How a stubborn Catholic Church fostered worldwide educational choice

I head this week to Madrid for the annual meeting of OIDEL, a Geneva-based organization promoting educational freedom around the world. We advocate for policies that allow parents to decide to what school they entrust their children and that allow teachers to decide to which educational project they will dedicate their energy and their passion.

Some on the board are especially concerned about conditions that allow Catholic schools to flourish with integrity (I joke that it is as the “token evangelical” that I was made vice president), a reminder that, were it not for the Catholic Church’s insistence on separate schools for its children, there would be no effective choice in many countries for either parents or teachers.

While today school choice on the basis of pedagogical emphasis is spreading, especially in the English-speaking world, the precedent for tolerating “structural pluralism” in education and thus making room for charter schools, academies, and other alternatives is the stubborn resistance of Catholics in scores of countries over many decades to the imposition of a single monopolistic system of education.

It is easy to forget how persuasive has been what I have called “the myth of the common school,” the belief that only through sending all children to schools identical in their programs and underlying philosophies could social and national unity be achieved. Horace Mann and his allies were not unique in this conviction; it can be traced in every country that I have studied. In my book on education under communist regimes and in my recent Contrasting Models of State and School, I’ve shown how dangerous this program is to freedom of conscience and of political life.

Lately my historical research has focused on the conditions of opinion that led to Supreme Court decisions, after World War II, forbidding public funding of faith-based schools. This occurred at the very time when the United States was endorsing international human rights covenants asserting the right of parents to decide about the education of their children.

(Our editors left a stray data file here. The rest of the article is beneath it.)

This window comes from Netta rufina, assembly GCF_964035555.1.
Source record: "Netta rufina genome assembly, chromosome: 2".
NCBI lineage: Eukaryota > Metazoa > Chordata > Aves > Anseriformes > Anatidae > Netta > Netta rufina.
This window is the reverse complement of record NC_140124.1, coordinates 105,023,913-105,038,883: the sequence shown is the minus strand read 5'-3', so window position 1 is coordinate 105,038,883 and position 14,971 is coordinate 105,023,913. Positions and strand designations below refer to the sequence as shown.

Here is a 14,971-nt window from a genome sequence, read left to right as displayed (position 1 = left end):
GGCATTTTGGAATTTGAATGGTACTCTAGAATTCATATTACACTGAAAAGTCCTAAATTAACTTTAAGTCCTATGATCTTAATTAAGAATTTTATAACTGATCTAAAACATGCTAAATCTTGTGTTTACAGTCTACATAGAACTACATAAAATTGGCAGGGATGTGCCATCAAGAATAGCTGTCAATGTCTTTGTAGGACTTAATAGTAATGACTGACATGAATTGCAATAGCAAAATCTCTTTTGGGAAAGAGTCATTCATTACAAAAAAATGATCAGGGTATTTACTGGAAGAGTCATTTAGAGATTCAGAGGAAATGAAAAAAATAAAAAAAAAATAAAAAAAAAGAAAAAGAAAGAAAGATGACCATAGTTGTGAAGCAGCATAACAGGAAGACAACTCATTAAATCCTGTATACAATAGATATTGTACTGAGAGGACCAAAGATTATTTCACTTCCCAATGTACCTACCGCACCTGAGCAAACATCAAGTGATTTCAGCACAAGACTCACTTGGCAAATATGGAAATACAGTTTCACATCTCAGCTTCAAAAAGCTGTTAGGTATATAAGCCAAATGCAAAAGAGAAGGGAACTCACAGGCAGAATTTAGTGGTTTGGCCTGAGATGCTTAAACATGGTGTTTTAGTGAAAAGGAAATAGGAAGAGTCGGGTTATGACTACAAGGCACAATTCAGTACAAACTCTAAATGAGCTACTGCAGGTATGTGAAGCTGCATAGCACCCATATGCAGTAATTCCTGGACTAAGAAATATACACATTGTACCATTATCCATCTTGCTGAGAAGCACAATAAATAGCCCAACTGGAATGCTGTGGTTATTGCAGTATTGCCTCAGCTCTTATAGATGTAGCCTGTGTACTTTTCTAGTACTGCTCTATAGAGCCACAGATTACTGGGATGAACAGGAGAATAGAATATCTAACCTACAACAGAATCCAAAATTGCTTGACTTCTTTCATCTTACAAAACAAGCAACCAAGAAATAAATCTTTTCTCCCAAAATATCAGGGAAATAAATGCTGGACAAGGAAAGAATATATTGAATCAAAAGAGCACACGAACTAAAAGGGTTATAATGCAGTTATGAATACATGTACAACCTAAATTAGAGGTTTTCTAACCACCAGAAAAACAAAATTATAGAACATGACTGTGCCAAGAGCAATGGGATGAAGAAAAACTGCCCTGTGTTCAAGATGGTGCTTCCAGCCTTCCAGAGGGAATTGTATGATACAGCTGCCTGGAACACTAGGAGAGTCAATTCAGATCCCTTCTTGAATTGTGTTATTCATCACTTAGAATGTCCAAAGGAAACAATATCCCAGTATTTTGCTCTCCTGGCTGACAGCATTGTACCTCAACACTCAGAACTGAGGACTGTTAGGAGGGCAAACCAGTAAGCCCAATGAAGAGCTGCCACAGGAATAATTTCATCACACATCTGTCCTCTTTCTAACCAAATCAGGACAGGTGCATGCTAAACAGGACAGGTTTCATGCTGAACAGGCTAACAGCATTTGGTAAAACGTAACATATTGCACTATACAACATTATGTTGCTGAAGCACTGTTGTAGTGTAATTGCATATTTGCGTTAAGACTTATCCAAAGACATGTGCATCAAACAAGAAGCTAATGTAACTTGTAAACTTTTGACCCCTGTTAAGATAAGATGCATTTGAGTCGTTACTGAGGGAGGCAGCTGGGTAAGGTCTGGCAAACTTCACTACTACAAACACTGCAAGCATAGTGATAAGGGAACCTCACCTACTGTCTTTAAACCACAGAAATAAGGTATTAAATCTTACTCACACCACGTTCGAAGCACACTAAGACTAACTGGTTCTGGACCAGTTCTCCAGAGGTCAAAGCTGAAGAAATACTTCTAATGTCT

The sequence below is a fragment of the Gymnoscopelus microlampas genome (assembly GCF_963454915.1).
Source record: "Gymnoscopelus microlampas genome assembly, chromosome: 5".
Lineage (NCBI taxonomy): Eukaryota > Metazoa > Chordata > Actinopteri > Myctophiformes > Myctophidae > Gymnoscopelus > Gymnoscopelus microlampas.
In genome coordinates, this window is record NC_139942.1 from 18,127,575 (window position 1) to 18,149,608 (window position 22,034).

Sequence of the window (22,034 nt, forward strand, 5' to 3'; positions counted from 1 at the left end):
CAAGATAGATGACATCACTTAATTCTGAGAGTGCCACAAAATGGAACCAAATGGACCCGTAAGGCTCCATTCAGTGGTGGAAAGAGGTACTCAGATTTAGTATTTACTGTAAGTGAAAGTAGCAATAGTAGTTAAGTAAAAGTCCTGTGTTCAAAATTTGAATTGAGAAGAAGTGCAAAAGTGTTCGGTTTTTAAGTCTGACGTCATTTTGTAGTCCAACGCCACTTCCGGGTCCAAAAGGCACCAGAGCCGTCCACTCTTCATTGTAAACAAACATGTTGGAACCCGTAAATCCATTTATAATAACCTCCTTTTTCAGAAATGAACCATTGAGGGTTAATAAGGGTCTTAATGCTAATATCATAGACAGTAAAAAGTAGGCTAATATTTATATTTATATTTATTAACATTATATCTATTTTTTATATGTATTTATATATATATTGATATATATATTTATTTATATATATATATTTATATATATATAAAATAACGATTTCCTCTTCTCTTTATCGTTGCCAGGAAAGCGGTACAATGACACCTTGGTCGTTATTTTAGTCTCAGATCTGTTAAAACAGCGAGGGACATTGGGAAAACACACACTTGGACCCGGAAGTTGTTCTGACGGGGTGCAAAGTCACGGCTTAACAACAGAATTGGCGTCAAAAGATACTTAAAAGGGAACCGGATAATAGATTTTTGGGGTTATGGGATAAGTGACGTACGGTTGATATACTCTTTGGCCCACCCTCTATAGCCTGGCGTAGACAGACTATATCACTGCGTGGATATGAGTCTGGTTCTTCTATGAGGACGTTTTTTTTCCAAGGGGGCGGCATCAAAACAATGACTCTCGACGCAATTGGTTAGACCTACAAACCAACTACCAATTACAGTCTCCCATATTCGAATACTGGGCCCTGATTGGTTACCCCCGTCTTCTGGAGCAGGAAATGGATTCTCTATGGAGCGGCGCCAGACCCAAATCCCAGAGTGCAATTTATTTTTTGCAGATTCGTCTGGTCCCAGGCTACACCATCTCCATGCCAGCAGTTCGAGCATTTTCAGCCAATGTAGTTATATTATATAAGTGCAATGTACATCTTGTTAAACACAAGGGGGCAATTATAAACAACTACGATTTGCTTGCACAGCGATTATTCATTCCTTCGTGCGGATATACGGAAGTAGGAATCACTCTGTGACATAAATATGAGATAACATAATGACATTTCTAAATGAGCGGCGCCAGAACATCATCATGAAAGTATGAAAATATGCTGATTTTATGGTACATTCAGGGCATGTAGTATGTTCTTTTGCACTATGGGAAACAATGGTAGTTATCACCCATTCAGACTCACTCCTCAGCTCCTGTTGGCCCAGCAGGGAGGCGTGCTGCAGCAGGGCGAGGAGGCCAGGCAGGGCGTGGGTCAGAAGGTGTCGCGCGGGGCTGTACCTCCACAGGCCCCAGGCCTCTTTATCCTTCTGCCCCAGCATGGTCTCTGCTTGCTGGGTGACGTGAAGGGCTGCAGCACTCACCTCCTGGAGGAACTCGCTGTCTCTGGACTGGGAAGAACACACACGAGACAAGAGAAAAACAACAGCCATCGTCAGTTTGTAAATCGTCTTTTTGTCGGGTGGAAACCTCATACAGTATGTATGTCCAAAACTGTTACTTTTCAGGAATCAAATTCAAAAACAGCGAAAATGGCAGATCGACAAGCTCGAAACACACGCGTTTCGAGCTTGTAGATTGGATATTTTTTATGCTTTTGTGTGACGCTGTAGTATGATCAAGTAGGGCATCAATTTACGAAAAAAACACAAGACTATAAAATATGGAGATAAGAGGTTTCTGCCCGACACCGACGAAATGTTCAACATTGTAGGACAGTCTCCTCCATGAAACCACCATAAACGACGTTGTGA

While my earlier work had shown how fears about the effects of immigration in the 19th century promoted anti-Catholic sentiment, the 1940s and 1950s were a low point in concerns about immigration in which, nevertheless, fears about Catholicism and about Catholic schooling flourished. Why was that?

To summarize what I will spell out in my next book, Challenging the American Model of State and School, American opinion leaders in that period saw the Catholic Church as the great enemy of educational and other dimensions of freedom. It is, on the surface, hard to see how to reconcile this belief with the long struggle by the Catholics for educational freedom, in the United States and in Europe.

Justices Rutledge and Black and other members of the American elite understood educational freedom in an individualistic dimension, as educational experiences that “freed” the student from family and from traditional beliefs and loyalties. The existence of schools answerable to parents rather than to Society, and dedicated to fostering alternatives to the prevailing secular worldview, was thus a threat to educational freedom rather than an expression of it.

Readers of Rousseau’s Emile often ask how an education ostensibly designed to create a radically free individual could, instead, produce a young man totally dependent upon his teacher. We might well wonder, similarly, how those receiving an education designed to free them from all external commitments could find a secure footing in convictions, rather than be blown about by every cultural trend, every fashionable opinion.

Two understandings of educational freedom, then: one calls for policies providing for a diversity of schools competing on equal terms and reflecting the educational convictions of parents and the educators they trust. The other calls for a single model of schooling that promotes rootless individualism and calls it freedom.

Every day we see encouraging signs that the persuasive power of this model is waning. One of the most recent is the school board election in Douglas County, Colo., in which the board’s policy of providing scholarships for hundreds of its students to attend non-public (including faith-based) schools was a central issue. With over 67,000 votes counted, the three winners were all supporters of the policy. Now we will see whether the appeal of the district court’s decision against the policy will allow it to be continued – and set a precedent for real educational freedom.

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BY Charles Glenn